Bluesfest @ Belongil Fields,Byron Bay (5-9/4/12)
Thu 12th Apr, 2012 in Gig Reviews
Blessed with unseasonably beautiful weather and the collective might of music royalty (not to mention a host of fresh young talent), this year’s Bluesfest was quite the spectacle. ‘Blues’ could be considered too narrow a term for such a breadth of wonderful music: as funk, reggae, country, ska, hard rock, indie pop, sea shanties, bluegrass, southern rock and much more all had their moment in the sun.
On a fine Thursday afternoon, fans rolled into Byron for their first taste of what would be a phenomenal Easter holiday. Coming up early in one of the main tents – representing the spirit of New Orleans – Trombone Shorty’s fanfare of jazz and funk tunes incited a band ‘battle’ involving duelling saxophones, trombones, trumpets and electric guitars.
Their jazzy, carefree attitude marked a great start to proceedings. Meanwhile, at the other end of the site, champion busker Ollie Brown was busy garnering a modest crowd with good-natured tunes and easy smiles.
The first overseas act of the day comes in the form of Alabama 3. While starting off with only three members on stage the band gradually grows throughout as members file in one song at a time throughout this career spanning set. The crowd are reasonable in size but as horrible as it sounds the band do get the biggest reaction from the audience when they play the mainstream breakthrough Woke Up This Morning, famously the theme song to Television program The Sopranos. All in all however it is an impressive set and a great way to kick off affairs.
The sun has all but set as hordes of people descend upon the Mojo stage for the first of two Ziggy Marley sets of the week. Playing with an extensive band made up of fellow Marley offspring, the band are tight and lock into the groove of things with seemingly minimal effort. The first portion of the set is made up of Ziggy’s solo material which gets a somewhat positive reaction, Personal Revolution gets a notable response from crowd and band alike, but it is not until his fathers works get played that the audience begins to get into the full swing of things. Get Up, Stand Up sees Ziggy croon to the songs message with a desirable amount of passion while Is This Love and Look Who’s Dancin close the set and for non reggae fans. By this point the repetition of it all could be pushing your patience, but for fans of either the genre or the influential family it was definitely a sight to be seen.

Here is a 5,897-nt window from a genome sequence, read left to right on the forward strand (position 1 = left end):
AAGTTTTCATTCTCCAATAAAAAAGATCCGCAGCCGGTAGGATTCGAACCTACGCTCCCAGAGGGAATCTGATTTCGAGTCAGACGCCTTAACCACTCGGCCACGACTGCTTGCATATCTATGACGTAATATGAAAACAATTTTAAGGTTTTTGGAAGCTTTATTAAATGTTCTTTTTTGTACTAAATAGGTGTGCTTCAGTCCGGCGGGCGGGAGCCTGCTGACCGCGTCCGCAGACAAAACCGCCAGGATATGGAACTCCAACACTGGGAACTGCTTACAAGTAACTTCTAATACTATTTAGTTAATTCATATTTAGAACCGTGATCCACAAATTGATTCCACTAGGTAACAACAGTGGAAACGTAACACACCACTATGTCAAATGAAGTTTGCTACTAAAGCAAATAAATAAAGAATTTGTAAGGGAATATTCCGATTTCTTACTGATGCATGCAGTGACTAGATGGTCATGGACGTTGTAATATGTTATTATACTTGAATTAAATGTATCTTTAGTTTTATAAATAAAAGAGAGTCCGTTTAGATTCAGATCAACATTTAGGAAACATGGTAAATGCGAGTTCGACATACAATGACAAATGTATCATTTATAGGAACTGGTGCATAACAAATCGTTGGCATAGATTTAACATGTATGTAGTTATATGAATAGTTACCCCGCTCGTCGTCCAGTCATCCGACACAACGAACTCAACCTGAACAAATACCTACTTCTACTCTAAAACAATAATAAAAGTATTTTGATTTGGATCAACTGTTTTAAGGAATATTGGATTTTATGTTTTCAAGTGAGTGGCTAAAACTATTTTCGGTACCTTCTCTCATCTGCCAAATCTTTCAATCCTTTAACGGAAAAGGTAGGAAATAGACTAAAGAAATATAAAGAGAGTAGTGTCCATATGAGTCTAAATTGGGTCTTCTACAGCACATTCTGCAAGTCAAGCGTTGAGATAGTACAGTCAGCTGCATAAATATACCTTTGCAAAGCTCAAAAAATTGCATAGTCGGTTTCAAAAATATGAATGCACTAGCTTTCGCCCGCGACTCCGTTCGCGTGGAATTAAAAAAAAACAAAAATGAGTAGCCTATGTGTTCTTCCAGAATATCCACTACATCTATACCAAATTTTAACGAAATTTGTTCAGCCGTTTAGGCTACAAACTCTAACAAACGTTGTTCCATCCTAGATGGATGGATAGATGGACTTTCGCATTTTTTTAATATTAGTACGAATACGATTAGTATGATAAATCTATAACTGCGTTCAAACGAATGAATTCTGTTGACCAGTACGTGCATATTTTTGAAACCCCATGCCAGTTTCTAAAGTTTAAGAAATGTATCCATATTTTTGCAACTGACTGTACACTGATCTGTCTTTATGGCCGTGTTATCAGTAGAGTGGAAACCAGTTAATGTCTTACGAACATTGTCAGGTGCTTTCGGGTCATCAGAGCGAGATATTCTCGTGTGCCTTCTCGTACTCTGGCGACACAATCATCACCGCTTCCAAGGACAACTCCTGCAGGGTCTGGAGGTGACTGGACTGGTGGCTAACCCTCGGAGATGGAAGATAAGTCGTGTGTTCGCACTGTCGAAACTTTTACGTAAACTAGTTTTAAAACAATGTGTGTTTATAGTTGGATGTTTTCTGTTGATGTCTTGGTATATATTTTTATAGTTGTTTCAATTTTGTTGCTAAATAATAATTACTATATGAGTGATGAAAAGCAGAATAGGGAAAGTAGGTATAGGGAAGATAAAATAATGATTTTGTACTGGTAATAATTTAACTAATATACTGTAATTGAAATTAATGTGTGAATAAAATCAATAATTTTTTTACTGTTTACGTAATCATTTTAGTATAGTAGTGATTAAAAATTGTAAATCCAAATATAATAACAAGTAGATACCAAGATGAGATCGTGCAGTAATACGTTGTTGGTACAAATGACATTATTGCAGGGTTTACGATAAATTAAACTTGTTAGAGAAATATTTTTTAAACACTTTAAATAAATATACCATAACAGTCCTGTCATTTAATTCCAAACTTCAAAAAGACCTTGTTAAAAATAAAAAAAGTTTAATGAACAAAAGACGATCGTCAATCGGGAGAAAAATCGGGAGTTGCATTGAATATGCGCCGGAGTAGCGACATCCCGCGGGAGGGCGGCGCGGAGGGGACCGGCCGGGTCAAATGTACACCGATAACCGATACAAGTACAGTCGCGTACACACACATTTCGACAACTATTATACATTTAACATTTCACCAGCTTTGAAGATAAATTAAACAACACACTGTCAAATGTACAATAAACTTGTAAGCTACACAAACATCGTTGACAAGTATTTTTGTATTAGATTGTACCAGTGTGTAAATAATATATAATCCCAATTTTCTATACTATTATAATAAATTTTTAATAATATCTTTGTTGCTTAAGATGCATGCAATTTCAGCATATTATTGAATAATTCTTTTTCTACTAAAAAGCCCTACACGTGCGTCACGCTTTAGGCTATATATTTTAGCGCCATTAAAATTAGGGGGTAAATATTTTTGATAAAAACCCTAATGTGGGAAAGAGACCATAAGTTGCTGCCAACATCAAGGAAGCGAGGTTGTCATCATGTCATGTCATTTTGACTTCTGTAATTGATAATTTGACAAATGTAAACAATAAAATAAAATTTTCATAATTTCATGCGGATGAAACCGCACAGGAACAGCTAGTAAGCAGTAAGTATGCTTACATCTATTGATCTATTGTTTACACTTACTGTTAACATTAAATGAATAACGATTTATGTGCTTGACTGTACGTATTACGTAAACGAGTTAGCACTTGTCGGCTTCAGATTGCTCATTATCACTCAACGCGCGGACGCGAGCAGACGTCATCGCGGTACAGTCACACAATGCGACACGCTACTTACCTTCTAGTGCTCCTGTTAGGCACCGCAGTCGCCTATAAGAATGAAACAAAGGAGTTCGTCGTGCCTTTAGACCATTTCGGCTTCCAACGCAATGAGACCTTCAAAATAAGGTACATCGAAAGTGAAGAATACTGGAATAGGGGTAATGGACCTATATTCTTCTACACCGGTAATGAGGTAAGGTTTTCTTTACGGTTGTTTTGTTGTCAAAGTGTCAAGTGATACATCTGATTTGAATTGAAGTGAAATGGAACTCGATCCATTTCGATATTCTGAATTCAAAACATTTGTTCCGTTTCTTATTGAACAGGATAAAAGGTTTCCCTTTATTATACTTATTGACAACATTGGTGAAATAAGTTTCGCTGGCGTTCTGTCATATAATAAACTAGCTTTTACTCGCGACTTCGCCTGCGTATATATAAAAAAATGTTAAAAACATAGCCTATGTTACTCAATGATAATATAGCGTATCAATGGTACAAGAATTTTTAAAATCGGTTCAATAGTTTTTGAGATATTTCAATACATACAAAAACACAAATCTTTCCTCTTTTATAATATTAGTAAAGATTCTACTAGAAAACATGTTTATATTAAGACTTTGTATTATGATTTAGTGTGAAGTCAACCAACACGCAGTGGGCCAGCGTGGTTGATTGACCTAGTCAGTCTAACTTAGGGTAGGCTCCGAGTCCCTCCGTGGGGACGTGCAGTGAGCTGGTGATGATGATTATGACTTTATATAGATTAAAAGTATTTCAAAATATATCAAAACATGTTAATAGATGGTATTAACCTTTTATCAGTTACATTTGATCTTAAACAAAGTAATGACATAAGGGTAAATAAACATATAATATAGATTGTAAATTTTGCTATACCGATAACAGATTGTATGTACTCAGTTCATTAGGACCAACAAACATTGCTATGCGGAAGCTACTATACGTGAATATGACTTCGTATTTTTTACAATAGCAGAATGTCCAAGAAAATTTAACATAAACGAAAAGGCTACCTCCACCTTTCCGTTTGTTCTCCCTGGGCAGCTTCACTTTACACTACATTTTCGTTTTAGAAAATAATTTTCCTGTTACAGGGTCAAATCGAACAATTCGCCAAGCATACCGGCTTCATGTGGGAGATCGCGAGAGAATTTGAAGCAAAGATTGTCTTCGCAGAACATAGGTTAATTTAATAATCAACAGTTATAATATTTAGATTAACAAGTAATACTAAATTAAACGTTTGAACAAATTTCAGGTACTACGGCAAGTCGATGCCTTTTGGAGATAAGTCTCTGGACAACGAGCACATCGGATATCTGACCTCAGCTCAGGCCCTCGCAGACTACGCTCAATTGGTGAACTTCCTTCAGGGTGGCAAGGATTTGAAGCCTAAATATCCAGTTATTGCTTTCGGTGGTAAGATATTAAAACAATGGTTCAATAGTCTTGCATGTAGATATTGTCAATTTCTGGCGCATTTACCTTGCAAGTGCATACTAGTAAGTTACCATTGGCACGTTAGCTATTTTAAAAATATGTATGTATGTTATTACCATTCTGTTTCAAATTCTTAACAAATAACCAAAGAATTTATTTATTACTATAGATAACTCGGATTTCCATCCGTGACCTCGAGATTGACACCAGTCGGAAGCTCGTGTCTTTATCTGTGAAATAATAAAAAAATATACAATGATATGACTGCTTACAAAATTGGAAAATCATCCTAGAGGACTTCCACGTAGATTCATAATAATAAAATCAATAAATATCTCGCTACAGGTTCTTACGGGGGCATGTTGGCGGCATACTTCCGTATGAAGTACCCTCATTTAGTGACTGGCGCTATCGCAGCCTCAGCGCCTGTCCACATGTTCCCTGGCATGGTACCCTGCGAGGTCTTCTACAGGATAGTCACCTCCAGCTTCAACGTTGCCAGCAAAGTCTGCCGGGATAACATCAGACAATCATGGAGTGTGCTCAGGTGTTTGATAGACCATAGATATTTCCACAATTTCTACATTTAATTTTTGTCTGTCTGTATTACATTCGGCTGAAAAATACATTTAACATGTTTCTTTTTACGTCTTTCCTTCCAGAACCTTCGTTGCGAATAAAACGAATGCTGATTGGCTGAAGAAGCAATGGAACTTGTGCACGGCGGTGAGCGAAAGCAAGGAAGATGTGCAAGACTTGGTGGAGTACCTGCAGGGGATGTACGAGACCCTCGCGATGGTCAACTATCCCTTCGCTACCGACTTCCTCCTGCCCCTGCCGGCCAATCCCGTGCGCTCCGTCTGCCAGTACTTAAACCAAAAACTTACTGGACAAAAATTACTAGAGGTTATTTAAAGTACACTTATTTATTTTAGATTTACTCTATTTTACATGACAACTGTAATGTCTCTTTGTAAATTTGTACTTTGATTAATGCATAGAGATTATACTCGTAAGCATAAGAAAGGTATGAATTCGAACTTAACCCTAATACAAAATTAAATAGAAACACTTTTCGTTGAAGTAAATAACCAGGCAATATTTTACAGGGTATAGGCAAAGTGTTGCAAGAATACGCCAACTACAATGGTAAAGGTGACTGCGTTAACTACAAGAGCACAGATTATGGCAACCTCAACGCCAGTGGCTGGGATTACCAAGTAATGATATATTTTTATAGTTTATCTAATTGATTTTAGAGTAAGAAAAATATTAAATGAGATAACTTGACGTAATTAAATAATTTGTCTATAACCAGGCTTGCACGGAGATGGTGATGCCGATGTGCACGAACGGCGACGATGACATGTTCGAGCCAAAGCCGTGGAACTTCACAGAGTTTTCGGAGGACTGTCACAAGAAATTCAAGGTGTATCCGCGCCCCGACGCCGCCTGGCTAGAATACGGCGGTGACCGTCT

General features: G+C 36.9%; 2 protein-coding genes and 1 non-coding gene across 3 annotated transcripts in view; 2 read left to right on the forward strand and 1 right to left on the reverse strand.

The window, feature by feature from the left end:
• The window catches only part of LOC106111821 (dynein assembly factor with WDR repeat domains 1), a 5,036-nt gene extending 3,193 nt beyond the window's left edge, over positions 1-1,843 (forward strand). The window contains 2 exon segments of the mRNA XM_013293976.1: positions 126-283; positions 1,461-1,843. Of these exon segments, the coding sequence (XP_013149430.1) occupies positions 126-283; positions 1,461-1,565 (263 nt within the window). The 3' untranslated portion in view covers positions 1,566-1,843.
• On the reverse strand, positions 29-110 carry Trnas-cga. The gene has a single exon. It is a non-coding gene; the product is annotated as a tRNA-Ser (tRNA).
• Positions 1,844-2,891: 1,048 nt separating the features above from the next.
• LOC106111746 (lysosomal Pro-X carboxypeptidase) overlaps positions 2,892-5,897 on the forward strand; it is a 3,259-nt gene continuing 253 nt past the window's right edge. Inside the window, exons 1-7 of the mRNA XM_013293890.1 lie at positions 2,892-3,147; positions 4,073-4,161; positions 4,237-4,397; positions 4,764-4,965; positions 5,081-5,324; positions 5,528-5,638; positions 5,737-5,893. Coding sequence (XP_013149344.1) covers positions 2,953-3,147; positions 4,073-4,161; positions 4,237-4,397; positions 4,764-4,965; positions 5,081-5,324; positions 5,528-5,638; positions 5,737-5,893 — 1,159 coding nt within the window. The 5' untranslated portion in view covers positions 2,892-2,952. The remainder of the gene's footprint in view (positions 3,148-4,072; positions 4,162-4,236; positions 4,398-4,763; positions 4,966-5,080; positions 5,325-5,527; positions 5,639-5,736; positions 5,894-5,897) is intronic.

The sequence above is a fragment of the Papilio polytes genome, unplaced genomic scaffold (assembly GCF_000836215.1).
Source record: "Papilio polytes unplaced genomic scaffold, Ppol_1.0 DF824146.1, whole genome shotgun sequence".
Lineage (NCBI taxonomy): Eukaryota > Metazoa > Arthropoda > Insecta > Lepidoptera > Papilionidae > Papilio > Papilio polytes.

The changeover between Ziggy and My Morning Jacket feels excruciatingly long as the reggae fans retract and the younger alternative rock crowd draw in. But as Jim James and co. take to the stage, their presence is immediately noted as the volume is definitely up and the atmosphere entirely different from half an hour ago. The new tracks hold up with the old with a tender rendition of Wonderful (The Way I Feel) and horn and choir orientated single _Holdin’ On To Black Metal _being set highlights.
The band are tight as expected with all members showing proficiency in their respective instruments. An amazing rendition of One Big Holiday ends the set with lights blazing in time to the fast picked lead guitar riff. The track has a rather awkward ending which sullied the moment in a way but all is forgotten through James’ guitar feedback loop.
Last on the docket for the evening were Aussie Pub Rock legends Cold Chisel. Fans may have been expecting just the hits, and the old time rockers certainly delivered with the likes of the one-two-three punch of Flame Trees, Khe Sanh and Bow River.
But did it redeem their newer (arguably weaker) material? While there were exceptions (such as the song No Plans ), many of the newer tracks didn’t sit nicely next to classics like encore event When the War is Over.
But Ian Moss continued to be a driving force for guitar splendour, Charley Drayton proved he has the drumming chops that came so easily to Steve Prestwich, and Jimmy Barnes – despite age wearing at his voice – got the crowd good and riled with howls into the night. It was good to have the boys back.